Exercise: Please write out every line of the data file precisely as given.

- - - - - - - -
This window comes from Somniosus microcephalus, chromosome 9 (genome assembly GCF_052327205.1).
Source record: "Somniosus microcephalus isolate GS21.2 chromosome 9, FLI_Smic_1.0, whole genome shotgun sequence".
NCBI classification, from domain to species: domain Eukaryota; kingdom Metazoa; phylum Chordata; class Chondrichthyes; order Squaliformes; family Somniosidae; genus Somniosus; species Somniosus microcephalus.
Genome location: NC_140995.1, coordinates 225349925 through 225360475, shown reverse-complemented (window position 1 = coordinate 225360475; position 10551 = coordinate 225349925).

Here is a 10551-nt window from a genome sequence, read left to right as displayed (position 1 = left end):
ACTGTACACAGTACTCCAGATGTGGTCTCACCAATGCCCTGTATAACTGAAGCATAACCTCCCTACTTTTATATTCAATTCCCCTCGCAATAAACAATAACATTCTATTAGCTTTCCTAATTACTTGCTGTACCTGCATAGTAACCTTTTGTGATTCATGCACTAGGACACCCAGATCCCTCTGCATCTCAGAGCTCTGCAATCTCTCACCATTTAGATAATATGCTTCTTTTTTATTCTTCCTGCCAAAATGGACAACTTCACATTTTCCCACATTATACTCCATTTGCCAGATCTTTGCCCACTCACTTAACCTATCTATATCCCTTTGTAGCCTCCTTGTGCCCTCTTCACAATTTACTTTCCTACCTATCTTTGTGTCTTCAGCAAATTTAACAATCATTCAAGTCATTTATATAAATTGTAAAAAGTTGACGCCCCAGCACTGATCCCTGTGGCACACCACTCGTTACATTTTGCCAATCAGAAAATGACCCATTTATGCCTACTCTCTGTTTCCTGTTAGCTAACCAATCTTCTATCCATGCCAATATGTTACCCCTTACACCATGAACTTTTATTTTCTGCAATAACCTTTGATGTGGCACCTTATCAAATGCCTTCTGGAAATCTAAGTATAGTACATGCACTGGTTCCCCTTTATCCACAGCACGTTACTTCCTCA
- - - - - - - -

This window comes from Somniosus microcephalus, chromosome 9 (genome assembly GCF_052327205.1).
Source record: "Somniosus microcephalus isolate GS21.2 chromosome 9, FLI_Smic_1.0, whole genome shotgun sequence".
NCBI classification, from domain to species: domain Eukaryota; kingdom Metazoa; phylum Chordata; class Chondrichthyes; order Squaliformes; family Somniosidae; genus Somniosus; species Somniosus microcephalus.
Genome location: NC_140995.1, coordinates 225349925 through 225360475, shown reverse-complemented (window position 1 = coordinate 225360475; position 10551 = coordinate 225349925).

Here is a 10551-nt window from a genome sequence, read left to right as displayed (position 1 = left end):
ACTGTACACAGTACTCCAGATGTGGTCTCACCAATGCCCTGTATAACTGAAGCATAACCTCCCTACTTTTATATTCAATTCCCCTCGCAATAAACAATAACATTCTATTAGCTTTCCTAATTACTTGCTGTACCTGCATAGTAACCTTTTGTGATTCATGCACTAGGACACCCAGATCCCTCTGCATCTCAGAGCTCTGCAATCTCTCACCATTTAGATAATATGCTTCTTTTTTATTCTTCCTGCCAAAATGGACAACTTCACATTTTCCCACATTATACTCCATTTGCCAGATCTTTGCCCACTCACTTAACCTATCTATATCCCTTTGTAGCCTCCTTGTGCCCTCTTCACAATTTACTTTCCTACCTATCTTTGTGTCTTCAGCAAATTTAACAATCATTCAAGTCATTTATATAAATTGTAAAAAGTTGACGCCCCAGCACTGATCCCTGTGGCACACCACTCGTTACATTTTGCCAATCAGAAAATGACCCATTTATGCCTACTCTCTGTTTCCTGTTAGCTAACCAATCTTCTATCCATGCCAATATGTTACCCCTTACACCATGAACTTTTATTTTCTGCAATAACCTTTGATGTGGCACCTTATCAAATGCCTTCTGGAAATCTAAGTATAGTACATGCACTGGTTCCCCTTTATCCACAGCACGTTACTTCCTCA